- Excessive talk may give birth to profanity.
Profanity, or what most of us grew up calling “swearing,” is inconsistent in the life of a child of God. “With [the tongue] we bless our Lord and Father; and with it we curse men, who have been made in the likeness of God; from the same mouth come both blessing and cursing” (James 3:9, 10a nasb). If we sing praise to God on Sunday and curse men on Monday, “My brethren, these things ought not to be this way” (James 3:10 nasb). “It is inconsistent for a fountain to send out from the same opening both fresh and bitter water, or a fig tree to produce olives” (James 3:11, 12). Therefore, our new–creature–status in Christ should be reflected by the abandonment of profane talk (2 Corinthians 5:17).
- Excessive talk usually destroys.
“Even so the tongue is a little member and boasts great things. See how great a forest a little fire kindles! And the tongue is a fire, a world of iniquity. The tongue is so set among our members that it defiles the whole body, and sets on fire the course of nature; and it is set on fire by hell” (James 3:5, 6). The National Interagency Fire Center reports that in the year 2000 fires destroyed 8,422,237 acres of wildland, costing federal agencies (us) over 1.3 billion dollars to suppress. We can measure the destruction of trees and wildlife, but the devastation caused by an uncontrolled tongue cannot be estimated. Just one spark is all it takes!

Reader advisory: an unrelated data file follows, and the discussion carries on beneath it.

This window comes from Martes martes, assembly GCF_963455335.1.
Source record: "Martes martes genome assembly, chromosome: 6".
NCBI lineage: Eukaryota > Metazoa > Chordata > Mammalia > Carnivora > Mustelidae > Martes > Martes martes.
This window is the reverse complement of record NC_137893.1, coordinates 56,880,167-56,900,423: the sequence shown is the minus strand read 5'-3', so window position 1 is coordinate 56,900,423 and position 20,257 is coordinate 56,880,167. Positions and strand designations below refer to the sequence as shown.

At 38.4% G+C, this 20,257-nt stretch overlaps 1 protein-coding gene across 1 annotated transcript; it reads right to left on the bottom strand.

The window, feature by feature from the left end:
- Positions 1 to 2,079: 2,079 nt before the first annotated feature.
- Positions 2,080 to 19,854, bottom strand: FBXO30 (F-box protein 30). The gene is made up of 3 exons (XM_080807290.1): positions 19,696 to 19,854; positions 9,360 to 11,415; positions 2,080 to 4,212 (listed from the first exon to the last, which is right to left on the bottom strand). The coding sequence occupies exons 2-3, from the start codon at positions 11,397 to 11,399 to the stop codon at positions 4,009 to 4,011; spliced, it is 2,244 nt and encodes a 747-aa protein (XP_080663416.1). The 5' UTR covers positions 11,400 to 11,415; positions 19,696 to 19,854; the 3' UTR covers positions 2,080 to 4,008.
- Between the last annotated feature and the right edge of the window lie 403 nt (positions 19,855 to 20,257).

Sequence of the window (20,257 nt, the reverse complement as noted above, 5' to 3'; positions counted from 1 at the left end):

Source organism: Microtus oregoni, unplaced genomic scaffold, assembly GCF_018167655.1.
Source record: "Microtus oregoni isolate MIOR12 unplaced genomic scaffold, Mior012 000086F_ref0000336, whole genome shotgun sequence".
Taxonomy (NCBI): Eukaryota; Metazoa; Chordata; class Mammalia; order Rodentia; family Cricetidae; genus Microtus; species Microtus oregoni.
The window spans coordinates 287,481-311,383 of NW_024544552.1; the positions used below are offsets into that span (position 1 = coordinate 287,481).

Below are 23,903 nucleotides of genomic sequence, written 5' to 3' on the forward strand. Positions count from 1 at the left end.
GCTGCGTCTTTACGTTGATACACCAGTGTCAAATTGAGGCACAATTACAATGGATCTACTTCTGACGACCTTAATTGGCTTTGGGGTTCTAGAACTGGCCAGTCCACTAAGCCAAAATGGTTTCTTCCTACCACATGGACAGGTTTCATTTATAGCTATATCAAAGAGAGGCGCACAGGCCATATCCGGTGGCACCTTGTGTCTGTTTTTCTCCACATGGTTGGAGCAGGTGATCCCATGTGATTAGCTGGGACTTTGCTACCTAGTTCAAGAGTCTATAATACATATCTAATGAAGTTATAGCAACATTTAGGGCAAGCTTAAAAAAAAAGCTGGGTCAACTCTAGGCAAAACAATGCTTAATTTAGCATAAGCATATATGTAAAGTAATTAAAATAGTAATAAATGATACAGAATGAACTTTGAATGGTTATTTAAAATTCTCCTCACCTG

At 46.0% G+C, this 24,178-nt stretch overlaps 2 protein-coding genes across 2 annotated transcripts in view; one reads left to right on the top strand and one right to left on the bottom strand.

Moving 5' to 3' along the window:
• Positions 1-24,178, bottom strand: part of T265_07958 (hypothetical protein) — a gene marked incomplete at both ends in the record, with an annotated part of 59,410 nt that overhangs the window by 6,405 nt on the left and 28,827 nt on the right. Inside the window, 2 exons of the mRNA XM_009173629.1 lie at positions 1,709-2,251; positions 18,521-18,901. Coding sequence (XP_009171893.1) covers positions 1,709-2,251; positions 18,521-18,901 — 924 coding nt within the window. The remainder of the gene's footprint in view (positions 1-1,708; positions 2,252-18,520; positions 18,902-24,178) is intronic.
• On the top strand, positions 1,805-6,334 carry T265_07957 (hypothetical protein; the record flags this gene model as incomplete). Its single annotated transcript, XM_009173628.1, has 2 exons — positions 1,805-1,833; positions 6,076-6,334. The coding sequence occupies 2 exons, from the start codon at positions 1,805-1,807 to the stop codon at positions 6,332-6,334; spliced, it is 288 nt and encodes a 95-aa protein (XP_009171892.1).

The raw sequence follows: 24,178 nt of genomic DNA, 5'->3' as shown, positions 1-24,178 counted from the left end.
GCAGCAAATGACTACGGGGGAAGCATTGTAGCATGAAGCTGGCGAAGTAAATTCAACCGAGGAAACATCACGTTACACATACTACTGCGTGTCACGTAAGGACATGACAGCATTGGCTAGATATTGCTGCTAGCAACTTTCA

Taming our tongue is extremely difficult, but not impossible. As we exercise discipline in the restraint of our tongue, the Holy Spirit will produce the fruit of self-control (Galatians 5:23). As we grow in the grace and knowledge of the Lord Jesus, we will become more and more like the perfect (complete, mature) man who does not stumble in word (James 3:2). Let us pray we become more like that man.
[Excerpted from Delight in the Word: Spiritual Food for Hungry Hearts.]